Running jails is a form of file based virtualization that can be automated using scripts since everything is really a file.  This creates virtual machines that can be accessed through ssh or telnet on a per IP basis and you can give the users root access without fear of destroying you main machine, you can even mount the root partition as RO(jails) and configure how each jail will operate within the host, and set the secure level of the host to 2 to prevent the host machine from modifying its own files for more security.  Jails do have downfalls however, you cannot directly access sockets on the host (due to the nature of jails) so some services take extra work/hacking to get started and running properly within the jail. And modifying the secure level of a BSD machine will actually reduce its own ability to write to the filesystem and perform but I believe this will solve your problem.  You can read more about BSD jails here and there are numerous scripts on the net to help automate their creation.  I hope this helps and happy reading :-)

Carl, thanks for your help. I'll take a look at it to find out more about it. Because you're right I still don't know everything :)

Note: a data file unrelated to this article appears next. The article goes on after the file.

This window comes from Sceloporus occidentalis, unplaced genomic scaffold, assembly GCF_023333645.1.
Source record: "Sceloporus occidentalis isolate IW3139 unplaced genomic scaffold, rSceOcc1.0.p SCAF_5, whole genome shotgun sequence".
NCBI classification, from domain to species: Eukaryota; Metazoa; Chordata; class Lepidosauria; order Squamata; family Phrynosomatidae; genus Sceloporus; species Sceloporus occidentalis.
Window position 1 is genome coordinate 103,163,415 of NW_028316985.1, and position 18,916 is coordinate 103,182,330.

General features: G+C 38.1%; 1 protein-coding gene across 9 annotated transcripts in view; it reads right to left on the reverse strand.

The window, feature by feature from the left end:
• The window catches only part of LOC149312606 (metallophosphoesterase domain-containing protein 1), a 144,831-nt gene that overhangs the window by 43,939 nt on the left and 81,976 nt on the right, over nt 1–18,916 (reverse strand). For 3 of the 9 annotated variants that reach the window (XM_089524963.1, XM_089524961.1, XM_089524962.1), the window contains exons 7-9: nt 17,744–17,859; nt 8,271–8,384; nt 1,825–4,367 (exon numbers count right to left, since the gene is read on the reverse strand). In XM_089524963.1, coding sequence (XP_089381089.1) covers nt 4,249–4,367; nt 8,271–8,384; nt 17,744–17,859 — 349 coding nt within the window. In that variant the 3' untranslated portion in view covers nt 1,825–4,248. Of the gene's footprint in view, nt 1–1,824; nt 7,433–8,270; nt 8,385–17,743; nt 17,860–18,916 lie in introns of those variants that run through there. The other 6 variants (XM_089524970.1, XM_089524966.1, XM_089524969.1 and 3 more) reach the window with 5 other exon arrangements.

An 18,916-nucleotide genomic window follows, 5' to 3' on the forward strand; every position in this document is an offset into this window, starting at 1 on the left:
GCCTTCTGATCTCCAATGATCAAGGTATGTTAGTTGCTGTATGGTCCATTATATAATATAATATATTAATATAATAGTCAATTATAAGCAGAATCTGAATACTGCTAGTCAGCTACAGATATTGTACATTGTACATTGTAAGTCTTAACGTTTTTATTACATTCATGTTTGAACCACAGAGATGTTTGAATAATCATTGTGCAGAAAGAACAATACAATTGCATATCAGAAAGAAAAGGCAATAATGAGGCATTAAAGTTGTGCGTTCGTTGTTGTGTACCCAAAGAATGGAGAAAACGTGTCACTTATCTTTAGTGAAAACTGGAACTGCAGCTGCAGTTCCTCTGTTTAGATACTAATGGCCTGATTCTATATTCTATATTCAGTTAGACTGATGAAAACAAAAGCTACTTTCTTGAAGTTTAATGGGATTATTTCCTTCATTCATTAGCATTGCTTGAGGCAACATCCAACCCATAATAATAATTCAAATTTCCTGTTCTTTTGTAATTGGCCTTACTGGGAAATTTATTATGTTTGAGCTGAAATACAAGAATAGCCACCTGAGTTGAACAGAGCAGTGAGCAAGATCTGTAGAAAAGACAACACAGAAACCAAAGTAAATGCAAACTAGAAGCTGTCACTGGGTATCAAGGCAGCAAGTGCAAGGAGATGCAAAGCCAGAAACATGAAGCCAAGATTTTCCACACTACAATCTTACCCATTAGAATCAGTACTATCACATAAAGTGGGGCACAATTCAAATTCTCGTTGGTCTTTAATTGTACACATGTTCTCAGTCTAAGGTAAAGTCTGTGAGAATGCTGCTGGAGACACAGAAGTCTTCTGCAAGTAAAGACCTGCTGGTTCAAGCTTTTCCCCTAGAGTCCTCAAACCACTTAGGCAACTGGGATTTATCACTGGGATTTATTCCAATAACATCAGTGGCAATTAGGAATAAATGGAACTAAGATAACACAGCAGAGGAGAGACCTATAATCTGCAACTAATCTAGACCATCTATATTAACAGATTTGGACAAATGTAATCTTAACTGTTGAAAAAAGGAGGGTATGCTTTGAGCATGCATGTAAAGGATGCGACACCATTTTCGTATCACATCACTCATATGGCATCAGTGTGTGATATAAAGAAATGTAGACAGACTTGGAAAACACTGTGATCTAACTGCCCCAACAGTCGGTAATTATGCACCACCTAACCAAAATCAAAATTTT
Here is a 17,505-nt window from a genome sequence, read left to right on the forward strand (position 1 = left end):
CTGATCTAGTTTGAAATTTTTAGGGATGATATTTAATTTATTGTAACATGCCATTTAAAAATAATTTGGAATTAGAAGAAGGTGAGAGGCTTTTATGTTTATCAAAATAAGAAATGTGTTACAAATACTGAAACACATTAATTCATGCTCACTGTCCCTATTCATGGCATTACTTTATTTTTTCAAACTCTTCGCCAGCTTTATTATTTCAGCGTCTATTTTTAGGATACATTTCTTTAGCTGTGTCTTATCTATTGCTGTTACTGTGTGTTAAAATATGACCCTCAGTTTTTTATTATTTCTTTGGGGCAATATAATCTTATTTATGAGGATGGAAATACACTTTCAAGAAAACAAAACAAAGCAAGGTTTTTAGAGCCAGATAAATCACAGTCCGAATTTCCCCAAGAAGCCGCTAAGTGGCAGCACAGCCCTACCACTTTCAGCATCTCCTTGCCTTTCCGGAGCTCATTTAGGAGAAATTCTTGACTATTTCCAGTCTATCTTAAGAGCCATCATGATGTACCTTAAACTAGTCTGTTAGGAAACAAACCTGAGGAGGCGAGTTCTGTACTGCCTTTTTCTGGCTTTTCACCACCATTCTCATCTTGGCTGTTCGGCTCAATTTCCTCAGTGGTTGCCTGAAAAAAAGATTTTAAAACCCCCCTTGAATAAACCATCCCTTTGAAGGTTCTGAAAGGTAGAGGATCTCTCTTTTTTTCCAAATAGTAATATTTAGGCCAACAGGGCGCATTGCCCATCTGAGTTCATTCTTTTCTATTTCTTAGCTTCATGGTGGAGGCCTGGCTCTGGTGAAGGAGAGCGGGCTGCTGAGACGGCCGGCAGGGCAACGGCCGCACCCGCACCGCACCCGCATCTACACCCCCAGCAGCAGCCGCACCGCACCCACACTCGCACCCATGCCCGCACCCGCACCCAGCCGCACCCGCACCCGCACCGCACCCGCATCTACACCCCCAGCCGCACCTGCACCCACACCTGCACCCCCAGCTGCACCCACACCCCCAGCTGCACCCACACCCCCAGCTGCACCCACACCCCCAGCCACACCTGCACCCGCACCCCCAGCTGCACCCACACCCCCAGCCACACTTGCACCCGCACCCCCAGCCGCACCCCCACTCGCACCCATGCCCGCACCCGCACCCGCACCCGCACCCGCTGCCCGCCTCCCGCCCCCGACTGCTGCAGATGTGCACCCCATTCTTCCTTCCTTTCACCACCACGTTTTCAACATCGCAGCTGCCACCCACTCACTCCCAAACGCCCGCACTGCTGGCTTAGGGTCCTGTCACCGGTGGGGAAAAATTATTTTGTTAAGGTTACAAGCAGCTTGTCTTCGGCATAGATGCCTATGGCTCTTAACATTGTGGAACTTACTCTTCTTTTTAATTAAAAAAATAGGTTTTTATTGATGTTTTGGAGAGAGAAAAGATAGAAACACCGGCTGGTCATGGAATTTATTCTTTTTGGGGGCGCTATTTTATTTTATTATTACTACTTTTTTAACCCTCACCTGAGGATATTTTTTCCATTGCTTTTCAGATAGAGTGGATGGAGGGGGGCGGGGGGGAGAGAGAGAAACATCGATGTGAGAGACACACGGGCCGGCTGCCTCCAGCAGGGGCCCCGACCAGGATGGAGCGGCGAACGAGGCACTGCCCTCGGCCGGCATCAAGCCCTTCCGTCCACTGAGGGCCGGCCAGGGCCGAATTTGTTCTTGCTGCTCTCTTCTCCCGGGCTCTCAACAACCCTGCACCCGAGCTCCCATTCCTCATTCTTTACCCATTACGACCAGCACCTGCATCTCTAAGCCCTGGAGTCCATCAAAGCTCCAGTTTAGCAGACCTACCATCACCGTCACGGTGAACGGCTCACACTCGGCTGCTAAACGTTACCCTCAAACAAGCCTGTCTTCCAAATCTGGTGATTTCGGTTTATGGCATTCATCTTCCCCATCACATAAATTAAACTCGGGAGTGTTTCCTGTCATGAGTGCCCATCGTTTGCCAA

Bird andBear: If you want to know how I'm gonna find out whether the program works correctly or not: I'll simply create a program which will be doing the same task. Then I'll generate some random input and give it to my and user's programs. And finally I'll just compare the outputs of both programs and see if the results are the same.

"I'll simply create a program which will be doing the same task." Manually?

If automatically.. You are a bit beyond me in programming skill for sure, because I can't think of a good way to do that.

Of course manually. I could for example wait for X people to finish their programs and then declare the most common output as the correct one, but I think that coding the task by myself is the best way to go.

That sounds like a lot of work, and a strange service, but at least I get what you're doing now :P

As far as actually doing this, sounds like Carl's idea is probably the most like what you want. Good luck!